Programmatic inventory demystifying its complexities

Programmatic inventory is sweeping the AdTech sector, changing the way digital advertising is bought and sold.

It allows advertisers to automate the buying process and reach their desired audience with unprecedented precision and efficiency.

However… despite its growing importance in the ad-sector, programmatic inventory can be a complex and confusing topic for many professionals.

Hopefully this blog will help clear things up and ‘demystify’ what it’s all about…

When someone says programmatic inventory, they’re referring to the process of buying and selling advertising space through an automated system, rather than through manual negotiations.

This automation is achieved with the use of real-time bidding (RTB) technology, in which ad space is auctioned off to the highest bidder in real-time.

Where most beginners get confused with programmatic inventory is around the various, different technologies and platforms involved in the process.

For example, demand-side platforms (DSPs) and supply-side platforms (SSPs) are key players in the programmatic ecosystem but their roles and functions can be confusing for many to understand (especially if the initials are just mentioned in a meeting without any explanation… and we’ve all been there!).

Understanding the basics of programmatic inventory

  • Real-time bidding (RTB) is the backbone of programmatic inventory. It’s how ad space gets auctioned off to the highest bidder in real-time.

  • Demand-side platforms (DSPs) are the platforms used by advertisers to buy the ad inventory programmatically.

  • Supply-side platforms (SSPs) are the platforms used by publishers to sell their ad inventory programmatically.

  • Open auction inventory is the most common type of programmatic inventory and refers to the buying and selling of ad space through an open and transparent auction process.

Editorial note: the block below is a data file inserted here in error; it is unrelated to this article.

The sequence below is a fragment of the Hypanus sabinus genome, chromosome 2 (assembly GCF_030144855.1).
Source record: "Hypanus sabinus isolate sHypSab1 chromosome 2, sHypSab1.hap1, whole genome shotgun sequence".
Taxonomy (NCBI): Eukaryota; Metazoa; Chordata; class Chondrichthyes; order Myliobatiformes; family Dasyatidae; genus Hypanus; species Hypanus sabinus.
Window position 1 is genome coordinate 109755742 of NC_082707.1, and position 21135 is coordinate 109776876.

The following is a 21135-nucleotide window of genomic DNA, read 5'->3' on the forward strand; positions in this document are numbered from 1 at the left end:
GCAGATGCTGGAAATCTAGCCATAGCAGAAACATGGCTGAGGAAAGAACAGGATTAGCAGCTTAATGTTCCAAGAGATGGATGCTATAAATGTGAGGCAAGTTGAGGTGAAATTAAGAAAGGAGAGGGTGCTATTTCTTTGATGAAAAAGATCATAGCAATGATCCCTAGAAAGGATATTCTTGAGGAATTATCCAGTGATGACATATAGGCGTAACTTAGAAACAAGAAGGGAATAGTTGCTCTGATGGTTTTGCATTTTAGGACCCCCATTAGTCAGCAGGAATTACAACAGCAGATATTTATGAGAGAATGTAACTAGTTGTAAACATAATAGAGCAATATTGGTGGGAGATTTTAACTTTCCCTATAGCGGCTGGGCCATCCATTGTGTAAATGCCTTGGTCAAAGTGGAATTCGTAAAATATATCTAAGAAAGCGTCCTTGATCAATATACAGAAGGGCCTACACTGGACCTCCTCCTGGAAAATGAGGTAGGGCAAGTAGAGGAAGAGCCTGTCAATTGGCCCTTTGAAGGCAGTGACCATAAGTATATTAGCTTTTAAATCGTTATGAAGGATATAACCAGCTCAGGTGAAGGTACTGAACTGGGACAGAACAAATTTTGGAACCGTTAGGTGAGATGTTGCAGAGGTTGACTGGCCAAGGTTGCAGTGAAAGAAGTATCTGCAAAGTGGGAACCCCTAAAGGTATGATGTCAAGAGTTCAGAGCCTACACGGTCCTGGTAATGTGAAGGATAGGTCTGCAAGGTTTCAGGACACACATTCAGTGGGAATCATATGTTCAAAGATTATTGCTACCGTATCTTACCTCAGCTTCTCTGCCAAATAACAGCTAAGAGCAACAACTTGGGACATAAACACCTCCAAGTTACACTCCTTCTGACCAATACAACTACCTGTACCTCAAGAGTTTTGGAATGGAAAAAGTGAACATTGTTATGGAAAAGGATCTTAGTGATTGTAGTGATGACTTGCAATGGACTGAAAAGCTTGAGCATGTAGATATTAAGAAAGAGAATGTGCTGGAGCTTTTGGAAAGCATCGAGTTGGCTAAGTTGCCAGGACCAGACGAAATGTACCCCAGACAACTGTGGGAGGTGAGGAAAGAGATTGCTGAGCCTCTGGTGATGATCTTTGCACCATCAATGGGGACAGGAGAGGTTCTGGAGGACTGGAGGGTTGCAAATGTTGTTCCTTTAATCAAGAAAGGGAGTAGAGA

• Private marketplace inventory, also known as programmatic guaranteed, is a more controlled form of programmatic buying as it refers to pre-negotiated deals between a buyer and a seller.

  • Reserved inventory is a form of programmatic buying in which a buyer can reserve ad space on a publisher’s site in advance.

Finally, that last ‘important’ term or concept to wrap your head around is that of ad exchanges, which are the online marketplaces where RTB auctions actually take place.

Programmatic inventory in the ad-sector

Programmatic inventory is changing the way ads are bought and sold by using data and targeting algorithms for more accurate audience targeting and greater control over ad spend.

As a result, it’s becoming ever more popular, with more and more ad dollars being allocated to programmatic channels.

Whilst it offers many benefits, it also presents some challenges for both buyers and sellers.

For example, programmatic buying almost always leads to increased competition, driving up the cost of ad space.

There’s also a lot of noise in the ad-space at the moment about how use of personal data and targeting algorithms can lead to issues with data privacy and the potential for discrimination (even if the data has been anonymized first).

Despite these challenges though, programmatic inventory is still being used in the real-world to deliver effective advertising campaigns.

It’s often used to target specific audiences, such as individuals who’ve previously shown an interest in a product or service. It’s also used to retarget customers who may have previously visited a website.

Keeping up with programmatic inventory

For people in the ad sector, it can be difficult to fully understand and keep up with programmatic inventory, as the tech is improving and evolving all the time.

That being said, there are strategies you can put in place to help.

One of the most important things to do is to stay informed about the latest developments in programmatic technology and even more importantly than that, how those developments are being put to use in the sector.

There’s always a slew of training and educational resources out there to better understand the programmatic landscape.

Perhaps an easier way to keep on top of programmatic inventory though is to use solutions and technologies that simplify the process in the first place.

Try using a DSP that will provide a single interface for buying as it makes the entire process much more manageable.

Another example could be to use a DMP (Data Management Platform) to better understand and utilize data for targeting and retargeting.

Finally, if you’ve the budget and resources, emerging technologies like AI and machine learning can help to automate all your processes.

Programmatic inventory is a constantly evolving field and it’s not going away any time soon so it’s essential for anyone in the ad sector to stay up to date with all the latest developments so they can leverage its full potential and deliver effective campaigns.

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